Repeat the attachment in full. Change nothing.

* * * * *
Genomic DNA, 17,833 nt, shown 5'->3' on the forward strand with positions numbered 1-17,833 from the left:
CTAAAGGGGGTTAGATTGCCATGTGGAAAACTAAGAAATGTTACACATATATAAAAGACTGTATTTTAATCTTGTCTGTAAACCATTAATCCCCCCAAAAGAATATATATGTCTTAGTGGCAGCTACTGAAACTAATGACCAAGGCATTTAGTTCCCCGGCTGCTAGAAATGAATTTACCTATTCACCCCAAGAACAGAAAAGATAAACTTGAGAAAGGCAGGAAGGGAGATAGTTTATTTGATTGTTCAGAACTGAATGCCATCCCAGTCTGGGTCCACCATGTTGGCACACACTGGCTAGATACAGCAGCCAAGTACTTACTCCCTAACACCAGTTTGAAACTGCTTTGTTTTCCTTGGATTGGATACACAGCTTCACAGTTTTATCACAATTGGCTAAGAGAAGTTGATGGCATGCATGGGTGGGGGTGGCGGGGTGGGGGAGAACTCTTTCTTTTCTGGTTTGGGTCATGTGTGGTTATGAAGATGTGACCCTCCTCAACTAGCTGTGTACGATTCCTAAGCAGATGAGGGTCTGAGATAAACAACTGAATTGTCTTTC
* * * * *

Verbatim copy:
Genomic DNA, 17,833 nt, shown 5'->3' on the forward strand with positions numbered 1-17,833 from the left:
CTAAAGGGGGTTAGATTGCCATGTGGAAAACTAAGAAATGTTACACATATATAAAAGACTGTATTTTAATCTTGTCTGTAAACCATTAATCCCCCCAAAAGAATATATATGTCTTAGTGGCAGCTACTGAAACTAATGACCAAGGCATTTAGTTCCCCGGCTGCTAGAAATGAATTTACCTATTCACCCCAAGAACAGAAAAGATAAACTTGAGAAAGGCAGGAAGGGAGATAGTTTATTTGATTGTTCAGAACTGAATGCCATCCCAGTCTGGGTCCACCATGTTGGCACACACTGGCTAGATACAGCAGCCAAGTACTTACTCCCTAACACCAGTTTGAAACTGCTTTGTTTTCCTTGGATTGGATACACAGCTTCACAGTTTTATCACAATTGGCTAAGAGAAGTTGATGGCATGCATGGGTGGGGGTGGCGGGGTGGGGGAGAACTCTTTCTTTTCTGGTTTGGGTCATGTGTGGTTATGAAGATGTGACCCTCCTCAACTAGCTGTGTACGATTCCTAAGCAGATGAGGGTCTGAGATAAACAACTGAATTGTCTTTC